Career: Has appeared in 256 NBA games (34 starts) and owns career averages of 7.5 ppg, 2.4 apg, 1.9 rpg, 1.05 spg, 20.0 mpg and shot .437 from the field, .362 from behind the arc and .807 from the line … has appeared in 16 postseason games and averaged 3.2 ppg, 1.9 apg, 0.9 rpg, 8.5 mpg, .339 shooting from the field, .200 from behind the arc and .909 from the line … 2009-10 (Golden State): Appeared in 65 games (15 starts), and averaged 10.3 ppg, 2.8 apg, 2.6 rpg and 1.58 spg … averaged career highs in points, rebounds, assists, steals and minutes while shooting a career-high .468 from the field … made 15 starts, and posted 15.4 ppg, 4.7 apg, 3.8 rpg, and 2.13 spg in 38.8 mpg … scored a career-high 40 points versus SAC (02/17) … posted the highest assist-to-turnover ratio on the team with 2.5 assists per turnover … recorded multiple steals on 29 occasions, including a career-high seven thefts versus BOS (12/28) … scored 20-plus points in three straight games (02/16-02/19), the first time in his career he had accomplished this run … scored in double-figures 32 times, including 20-plus points seven times, and one game with 40 points … missed 14 games due to injury/illness (six games with fractured ribs, five games with the flu and four games with a laceration on his right hand) … registered two DNP-CDs … 2008-09 (Golden State): Appeared in 77 games (18 starts), and tallied 9.5 ppg, 2.5 rpg and 2.7 apg in 24.5 mpg … started 18 games and averaged 14.6 ppg, 4.1 rpg and 4.1 apg in 36.2 mpg … played 25-plus minutes in 36 games, where he averaged 13.1 ppg, 3.9 rpg and 3.8 apg in those contests … scored a then career-high 38 points and shot 16-of-16 from the free throw line in a win at UTH (04/11), marking the most points ever scored in an NBA game by a former D-League player … reached double-figures in scoring 35 times, with four games with 20-plus points and one contest with 30-plus points … two-plus steals 24 times … missed two games due to injury and one due to personal reasons … posted two DNP-CDs … 2007-08 (Golden State/Rio Grande Valley Vipers): Appeared in 32 games with Golden State, and posted 3.7 ppg, 1.1 apg, 1.0 rpg and 9.5 mpg … in five games where he received 20-plus minutes, he averaged 10.0 ppg, 2.2 rpg, 2.2 apg and 1.40 spg … reached double-figures in scoring four times … recorded 15 DNP-CDs … in 16 games with Rio Grande (NBDL), he averaged 26.4 ppg, 5.3 rpg, 5.3 apg and 1.38 spg in 38.1 mpg … he shot .506 (128-253 FG) from the field, .400 (18-45 3FGM) from three-point range and .899 (149-166 FT) from the free throw line … at the time of his call-up, he ranked third in the D-League in scoring, having scored 20-or-more points 14 times, with six 30-plus efforts and one 40-point performance, and he also ranked fifth in assists … he was named the NBA Development League Player of the Month for December … 2006-07 (Bipop-Carire Reggie Emilia, Italy A-1/PAOK Thessaloniki, Greek League): Spent the season in Europe, splitting time between Italy and Greece … while in Italy, he played 17 games for Bipop-Carire Reggie Emilia, and posted 8.5 ppg and 2.3 rpg … in five contests with PAOK Thessaloniki, he averaged 7.4 ppg and 2.2 apg.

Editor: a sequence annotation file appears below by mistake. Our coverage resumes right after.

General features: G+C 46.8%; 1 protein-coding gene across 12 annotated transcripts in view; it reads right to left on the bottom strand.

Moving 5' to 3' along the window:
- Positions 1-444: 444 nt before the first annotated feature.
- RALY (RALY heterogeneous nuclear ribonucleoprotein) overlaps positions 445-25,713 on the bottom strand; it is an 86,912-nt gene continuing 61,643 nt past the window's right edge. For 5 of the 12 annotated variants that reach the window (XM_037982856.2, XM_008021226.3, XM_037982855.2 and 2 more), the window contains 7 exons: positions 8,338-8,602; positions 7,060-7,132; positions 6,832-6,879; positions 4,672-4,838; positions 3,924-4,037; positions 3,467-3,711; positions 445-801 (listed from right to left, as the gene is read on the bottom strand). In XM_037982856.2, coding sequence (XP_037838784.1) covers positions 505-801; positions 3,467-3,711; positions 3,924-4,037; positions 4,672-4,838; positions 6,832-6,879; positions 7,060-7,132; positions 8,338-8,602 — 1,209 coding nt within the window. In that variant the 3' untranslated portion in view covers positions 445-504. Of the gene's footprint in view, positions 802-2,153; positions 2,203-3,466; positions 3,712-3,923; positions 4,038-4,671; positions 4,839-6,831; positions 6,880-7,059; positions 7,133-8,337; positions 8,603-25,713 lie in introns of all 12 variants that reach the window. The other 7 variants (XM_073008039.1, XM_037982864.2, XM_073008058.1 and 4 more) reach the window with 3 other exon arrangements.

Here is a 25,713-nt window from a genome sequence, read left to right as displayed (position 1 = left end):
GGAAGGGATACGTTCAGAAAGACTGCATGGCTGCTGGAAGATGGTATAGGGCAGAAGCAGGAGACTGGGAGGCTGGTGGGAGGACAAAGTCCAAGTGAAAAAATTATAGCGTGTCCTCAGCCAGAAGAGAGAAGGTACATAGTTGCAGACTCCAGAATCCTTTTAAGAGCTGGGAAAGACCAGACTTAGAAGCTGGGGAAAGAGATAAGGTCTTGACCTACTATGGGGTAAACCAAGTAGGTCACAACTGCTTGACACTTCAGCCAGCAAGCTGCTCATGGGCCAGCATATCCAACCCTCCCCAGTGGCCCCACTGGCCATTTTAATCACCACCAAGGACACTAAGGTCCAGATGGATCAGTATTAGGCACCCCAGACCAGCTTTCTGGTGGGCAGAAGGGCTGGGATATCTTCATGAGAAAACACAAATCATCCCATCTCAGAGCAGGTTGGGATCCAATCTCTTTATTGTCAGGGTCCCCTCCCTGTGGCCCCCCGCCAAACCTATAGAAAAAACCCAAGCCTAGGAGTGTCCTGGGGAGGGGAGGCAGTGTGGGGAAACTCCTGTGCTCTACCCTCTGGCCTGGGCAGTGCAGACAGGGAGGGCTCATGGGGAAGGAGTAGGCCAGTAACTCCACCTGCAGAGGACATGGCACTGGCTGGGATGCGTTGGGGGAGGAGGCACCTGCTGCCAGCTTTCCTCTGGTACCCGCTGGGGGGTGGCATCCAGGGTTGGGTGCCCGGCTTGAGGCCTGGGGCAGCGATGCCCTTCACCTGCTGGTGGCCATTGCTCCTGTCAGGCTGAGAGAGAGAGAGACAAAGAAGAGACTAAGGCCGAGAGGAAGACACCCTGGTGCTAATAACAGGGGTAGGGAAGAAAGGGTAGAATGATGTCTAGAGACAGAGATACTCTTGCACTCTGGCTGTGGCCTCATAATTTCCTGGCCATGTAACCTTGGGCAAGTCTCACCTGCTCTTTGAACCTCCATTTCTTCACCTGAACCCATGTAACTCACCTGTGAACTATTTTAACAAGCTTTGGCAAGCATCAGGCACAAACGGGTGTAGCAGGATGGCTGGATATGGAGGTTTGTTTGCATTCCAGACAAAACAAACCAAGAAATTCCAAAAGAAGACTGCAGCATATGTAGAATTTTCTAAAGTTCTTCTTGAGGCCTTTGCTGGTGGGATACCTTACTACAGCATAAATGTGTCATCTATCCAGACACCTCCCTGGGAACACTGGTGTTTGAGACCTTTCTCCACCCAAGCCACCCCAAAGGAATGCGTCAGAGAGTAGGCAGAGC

Career Transactions: Went undrafted following his senior season at Tennessee in the 2006 NBA Draft … signed by Golden State as a free-agent call-up from the Rio Grande Valley Vipers of the NBA Developmental League (01/08/08) … re-signed by Golden State as a restricted free agent (09/09/09) … traded to Chicago from Golden State in exchange for a 2011 second round draft pick (07/22/10).